15 To Be Inducted Into Alaska Women’s Hall Of Fame

Thursday evening, 15 women will be inducted into the Alaska Women’s Hall of Fame in a ceremony in Anchorage. The recognition of women’s contributions to the state started in 2008 during the 50th anniversary of statehood.

Former Anchorage Assembly chair and prior year inductee Jane Angvik is on the steering committee. She says women from several service organizations decided the statehood celebration was a good time to honor great Alaskan women.

“How do we make sure that we find the women who have made a difference in Alaska in any field, in any community activities or who made a difference statewide or impacted the nation, from Alaska,” Angvik said.

This is the fifth year of recognizing those contributions. There are 15 women being inducted Thursday evening bringing the total to 110. One of the inductees is Judge Karen Hunt. Judge Hunt was the first female superior court judge appointed in Anchorage in 1984. She was a teacher in Los Angeles schools but decided to go to law school in the 60s. She says things have changed dramatically from the time when the big issue was whether women could work in a private firm.

“Pretty much the federal government was hiring, the state government was hiring and so the entry for many women into the practice of law was in government agencies. But trying to get a job in a private firm, in which you would face the responsibility of meeting face to face with clients was a hurdle that women lawyers were having trouble getting over,” Hunt said.

Judge Hunt was appointed by Governor Bill Sheffield. After years of being a trial attorney, she says the first day she entered court as a judge and everyone stood up. She turned around to see who was behind her and then, embarrassed, realized she was the reason they were standing. She says being inducted into the hall of fame is humbling.

“I have a little trouble thinking that I belong in that group, but I have to tell you that I’m extraordinarily pleased to have been considered and included. It’s, it’s quite humbling,” Hunt said.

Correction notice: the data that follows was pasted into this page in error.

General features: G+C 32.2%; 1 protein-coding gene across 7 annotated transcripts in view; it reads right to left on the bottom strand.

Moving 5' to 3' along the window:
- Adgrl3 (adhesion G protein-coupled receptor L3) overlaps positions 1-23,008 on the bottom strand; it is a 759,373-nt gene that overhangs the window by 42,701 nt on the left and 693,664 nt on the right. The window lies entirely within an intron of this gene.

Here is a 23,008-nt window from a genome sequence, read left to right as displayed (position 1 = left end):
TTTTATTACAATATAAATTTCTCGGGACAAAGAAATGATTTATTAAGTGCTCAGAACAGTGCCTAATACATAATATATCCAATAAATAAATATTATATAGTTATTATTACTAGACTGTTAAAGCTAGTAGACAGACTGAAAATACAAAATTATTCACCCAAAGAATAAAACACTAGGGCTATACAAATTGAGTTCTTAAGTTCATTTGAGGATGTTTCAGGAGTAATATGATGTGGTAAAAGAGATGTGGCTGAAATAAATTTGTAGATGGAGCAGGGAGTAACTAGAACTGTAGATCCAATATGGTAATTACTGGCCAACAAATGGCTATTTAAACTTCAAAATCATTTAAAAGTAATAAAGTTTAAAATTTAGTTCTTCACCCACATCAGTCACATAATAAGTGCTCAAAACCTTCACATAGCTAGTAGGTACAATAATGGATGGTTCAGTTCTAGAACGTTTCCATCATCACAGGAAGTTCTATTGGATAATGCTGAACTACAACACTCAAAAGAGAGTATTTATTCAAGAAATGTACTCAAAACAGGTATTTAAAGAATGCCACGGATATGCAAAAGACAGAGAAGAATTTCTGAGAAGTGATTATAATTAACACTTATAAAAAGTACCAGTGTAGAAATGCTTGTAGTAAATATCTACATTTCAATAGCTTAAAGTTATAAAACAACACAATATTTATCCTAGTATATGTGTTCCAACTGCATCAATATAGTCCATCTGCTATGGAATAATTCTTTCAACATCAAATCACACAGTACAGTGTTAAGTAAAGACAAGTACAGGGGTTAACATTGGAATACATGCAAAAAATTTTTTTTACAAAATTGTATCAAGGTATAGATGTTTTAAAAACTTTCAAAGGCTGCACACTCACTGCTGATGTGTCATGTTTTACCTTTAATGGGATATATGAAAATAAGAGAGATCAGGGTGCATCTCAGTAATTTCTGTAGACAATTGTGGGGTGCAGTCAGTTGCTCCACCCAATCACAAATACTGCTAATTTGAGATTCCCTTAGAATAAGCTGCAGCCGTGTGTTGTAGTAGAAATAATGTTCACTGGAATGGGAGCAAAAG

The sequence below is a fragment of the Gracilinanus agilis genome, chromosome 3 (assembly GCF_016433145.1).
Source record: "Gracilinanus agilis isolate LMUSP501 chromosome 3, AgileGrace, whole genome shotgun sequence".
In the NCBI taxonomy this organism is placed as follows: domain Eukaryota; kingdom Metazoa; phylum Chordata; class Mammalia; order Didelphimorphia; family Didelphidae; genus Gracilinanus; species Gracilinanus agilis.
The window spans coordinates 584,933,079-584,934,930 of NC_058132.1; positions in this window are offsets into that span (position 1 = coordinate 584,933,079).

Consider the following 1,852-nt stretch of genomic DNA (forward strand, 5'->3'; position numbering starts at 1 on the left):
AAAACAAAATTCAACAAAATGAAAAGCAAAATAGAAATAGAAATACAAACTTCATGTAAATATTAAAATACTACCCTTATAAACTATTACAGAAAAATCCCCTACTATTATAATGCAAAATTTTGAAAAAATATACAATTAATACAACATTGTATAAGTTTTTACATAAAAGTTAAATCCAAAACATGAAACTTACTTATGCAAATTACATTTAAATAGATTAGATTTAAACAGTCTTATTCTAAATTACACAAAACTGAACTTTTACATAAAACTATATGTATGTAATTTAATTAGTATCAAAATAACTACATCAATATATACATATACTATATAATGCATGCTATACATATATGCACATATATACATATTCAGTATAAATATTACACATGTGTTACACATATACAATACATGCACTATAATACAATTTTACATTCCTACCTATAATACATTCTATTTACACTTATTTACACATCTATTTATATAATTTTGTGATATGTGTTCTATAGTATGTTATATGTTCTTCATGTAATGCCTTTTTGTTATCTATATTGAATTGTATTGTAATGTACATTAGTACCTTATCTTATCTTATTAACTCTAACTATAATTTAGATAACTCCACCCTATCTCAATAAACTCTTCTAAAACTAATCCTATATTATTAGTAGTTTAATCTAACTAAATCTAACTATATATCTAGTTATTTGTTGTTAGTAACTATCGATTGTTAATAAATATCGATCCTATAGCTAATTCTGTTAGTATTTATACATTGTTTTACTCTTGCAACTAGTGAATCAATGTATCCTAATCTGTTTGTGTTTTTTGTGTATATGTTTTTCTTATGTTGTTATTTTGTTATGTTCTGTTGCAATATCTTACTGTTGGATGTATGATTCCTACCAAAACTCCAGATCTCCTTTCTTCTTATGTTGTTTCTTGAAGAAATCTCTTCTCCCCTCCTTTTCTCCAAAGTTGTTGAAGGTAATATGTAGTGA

Marie Nash is another inductee this year. She is of Aleut and Japanese descent and was born in a Japanese internment camp during World War Two. After college, Nash first worked for Alaska Congressman Howard Pollack. She went on to spend 20 years working for Senator Ted Stevens.

Nash also served on the Bristol Bay Native Association board for more than a decade. From her early beginnings as an American whose rights were stripped because of her heritage to working for a powerful U.S. Senator, Marie Nash is happy to be inducted.

“Well I was surprised and like Judge Hunt, very humbled,” Nash said.

The Alaska Women’s Hall of Fame induction ceremony is Thursday evening at 6 p.m., at the Wilda Marston Theater, in the Loussac Library in Anchorage.

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Lori Townsend is the News Director for the Alaska Public Radio Network. She got her start in broadcasting at the age of 11 as the park announcer of the fast pitch baseball games in Deer Park, Wisconsin. She has worked in print and broadcast journalism for more than 18 years. She was the co-founder and former Editor of Northern Aspects, a magazine featuring northern Wisconsin writers and artists. She worked for 7 years at tribal station WOJB on the Lac Courte Oreilles Ojibway Reservation in Wisconsin, first as an on-air programmer and special projects producer and eventually News Director. In 1997 she co-hosted a continuing Saturday afternoon public affairs talk program on station KSTP in St. Paul, Minnesota. Radio brought her to Alaska where she worked as a broadcast trainer for Native fellowship students at Koahnic Broadcasting. Following her work there, she helped co-found the non-profit broadcast company Native Voice Communications with veteran Alaskan broadcasters Nellie Moore, D’Anne Hamilton, Len Anderson, Sharon McConnell and Veronica Iya. NVC created the award-winning Independent Native News as well as producing many other documentaries and productions. Townsend was NVC’s technical trainer and assistant producer of INN. Through her freelance work, she has produced news and feature stories nationally and internationally for Independent Native News, National Native News, NPR , Pacifica, Monitor Radio, Radio Netherlands and AIROS. Her print work and interviews have been published in News from Indian Country, Yakama Nation Review and other publications. Ms. Townsend has also worked as a broadcast trainer for the Native American Journalist’s Association and with NPR’s Doug Mitchell and as a freelance editor. Townsend is the recipient of numerous awards for her work from the Alaska Press Club, the Native American Journalists Association and a gold and a silver reel award from the National Federation of Community Broadcasters. Townsend was the recipient of a Fellowship at the Metcalf Institute for Marine and Environmental Reporting in Rhode Island as well as a fellowship at the Knight Digital Media Center in Berkeley. She is an avid reader, a rabid gardener and counts water skiing, training horses, diving and a welding certification among her past and current interests. ltownsend (at) alaskapublic (dot) org  |  907.550.8452 | About Lori